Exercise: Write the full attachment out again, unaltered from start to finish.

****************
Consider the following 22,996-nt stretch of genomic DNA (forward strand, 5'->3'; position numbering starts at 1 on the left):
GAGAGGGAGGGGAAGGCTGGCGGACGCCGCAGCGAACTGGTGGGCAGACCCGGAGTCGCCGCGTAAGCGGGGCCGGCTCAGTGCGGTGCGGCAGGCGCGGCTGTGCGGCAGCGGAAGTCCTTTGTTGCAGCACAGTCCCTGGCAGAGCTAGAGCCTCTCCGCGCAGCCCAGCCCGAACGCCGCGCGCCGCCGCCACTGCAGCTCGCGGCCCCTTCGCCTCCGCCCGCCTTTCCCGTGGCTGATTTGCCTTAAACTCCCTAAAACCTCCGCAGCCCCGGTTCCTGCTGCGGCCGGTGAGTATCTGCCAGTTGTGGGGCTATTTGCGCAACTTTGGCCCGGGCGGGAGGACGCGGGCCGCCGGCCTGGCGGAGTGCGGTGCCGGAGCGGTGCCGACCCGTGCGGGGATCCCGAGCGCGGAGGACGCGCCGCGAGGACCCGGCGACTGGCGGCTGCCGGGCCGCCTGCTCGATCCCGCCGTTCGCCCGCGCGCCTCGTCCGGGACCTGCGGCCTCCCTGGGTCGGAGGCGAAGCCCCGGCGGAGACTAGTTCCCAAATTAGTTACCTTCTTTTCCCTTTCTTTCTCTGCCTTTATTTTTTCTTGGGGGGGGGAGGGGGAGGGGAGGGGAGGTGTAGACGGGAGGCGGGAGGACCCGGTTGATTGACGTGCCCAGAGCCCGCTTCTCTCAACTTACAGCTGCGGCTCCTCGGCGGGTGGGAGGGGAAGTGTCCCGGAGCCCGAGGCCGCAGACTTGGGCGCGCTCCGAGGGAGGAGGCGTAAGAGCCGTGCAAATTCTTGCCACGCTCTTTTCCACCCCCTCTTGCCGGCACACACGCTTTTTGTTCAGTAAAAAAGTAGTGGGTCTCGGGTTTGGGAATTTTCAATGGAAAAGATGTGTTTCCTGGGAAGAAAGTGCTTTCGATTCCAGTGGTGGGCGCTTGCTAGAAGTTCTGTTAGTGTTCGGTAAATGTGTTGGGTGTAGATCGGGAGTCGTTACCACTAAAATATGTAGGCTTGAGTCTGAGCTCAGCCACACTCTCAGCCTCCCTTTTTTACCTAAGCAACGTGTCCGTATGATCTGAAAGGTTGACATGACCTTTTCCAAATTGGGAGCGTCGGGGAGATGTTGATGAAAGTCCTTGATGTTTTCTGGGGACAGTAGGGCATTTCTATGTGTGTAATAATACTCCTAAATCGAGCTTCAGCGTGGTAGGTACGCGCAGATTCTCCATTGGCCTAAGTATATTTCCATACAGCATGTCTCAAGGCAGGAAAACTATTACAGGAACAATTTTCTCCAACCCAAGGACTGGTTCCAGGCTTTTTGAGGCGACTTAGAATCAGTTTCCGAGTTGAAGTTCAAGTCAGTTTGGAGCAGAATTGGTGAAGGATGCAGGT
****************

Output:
Consider the following 22,996-nt stretch of genomic DNA (forward strand, 5'->3'; position numbering starts at 1 on the left):
GAGAGGGAGGGGAAGGCTGGCGGACGCCGCAGCGAACTGGTGGGCAGACCCGGAGTCGCCGCGTAAGCGGGGCCGGCTCAGTGCGGTGCGGCAGGCGCGGCTGTGCGGCAGCGGAAGTCCTTTGTTGCAGCACAGTCCCTGGCAGAGCTAGAGCCTCTCCGCGCAGCCCAGCCCGAACGCCGCGCGCCGCCGCCACTGCAGCTCGCGGCCCCTTCGCCTCCGCCCGCCTTTCCCGTGGCTGATTTGCCTTAAACTCCCTAAAACCTCCGCAGCCCCGGTTCCTGCTGCGGCCGGTGAGTATCTGCCAGTTGTGGGGCTATTTGCGCAACTTTGGCCCGGGCGGGAGGACGCGGGCCGCCGGCCTGGCGGAGTGCGGTGCCGGAGCGGTGCCGACCCGTGCGGGGATCCCGAGCGCGGAGGACGCGCCGCGAGGACCCGGCGACTGGCGGCTGCCGGGCCGCCTGCTCGATCCCGCCGTTCGCCCGCGCGCCTCGTCCGGGACCTGCGGCCTCCCTGGGTCGGAGGCGAAGCCCCGGCGGAGACTAGTTCCCAAATTAGTTACCTTCTTTTCCCTTTCTTTCTCTGCCTTTATTTTTTCTTGGGGGGGGGAGGGGGAGGGGAGGGGAGGTGTAGACGGGAGGCGGGAGGACCCGGTTGATTGACGTGCCCAGAGCCCGCTTCTCTCAACTTACAGCTGCGGCTCCTCGGCGGGTGGGAGGGGAAGTGTCCCGGAGCCCGAGGCCGCAGACTTGGGCGCGCTCCGAGGGAGGAGGCGTAAGAGCCGTGCAAATTCTTGCCACGCTCTTTTCCACCCCCTCTTGCCGGCACACACGCTTTTTGTTCAGTAAAAAAGTAGTGGGTCTCGGGTTTGGGAATTTTCAATGGAAAAGATGTGTTTCCTGGGAAGAAAGTGCTTTCGATTCCAGTGGTGGGCGCTTGCTAGAAGTTCTGTTAGTGTTCGGTAAATGTGTTGGGTGTAGATCGGGAGTCGTTACCACTAAAATATGTAGGCTTGAGTCTGAGCTCAGCCACACTCTCAGCCTCCCTTTTTTACCTAAGCAACGTGTCCGTATGATCTGAAAGGTTGACATGACCTTTTCCAAATTGGGAGCGTCGGGGAGATGTTGATGAAAGTCCTTGATGTTTTCTGGGGACAGTAGGGCATTTCTATGTGTGTAATAATACTCCTAAATCGAGCTTCAGCGTGGTAGGTACGCGCAGATTCTCCATTGGCCTAAGTATATTTCCATACAGCATGTCTCAAGGCAGGAAAACTATTACAGGAACAATTTTCTCCAACCCAAGGACTGGTTCCAGGCTTTTTGAGGCGACTTAGAATCAGTTTCCGAGTTGAAGTTCAAGTCAGTTTGGAGCAGAATTGGTGAAGGATGCAGGT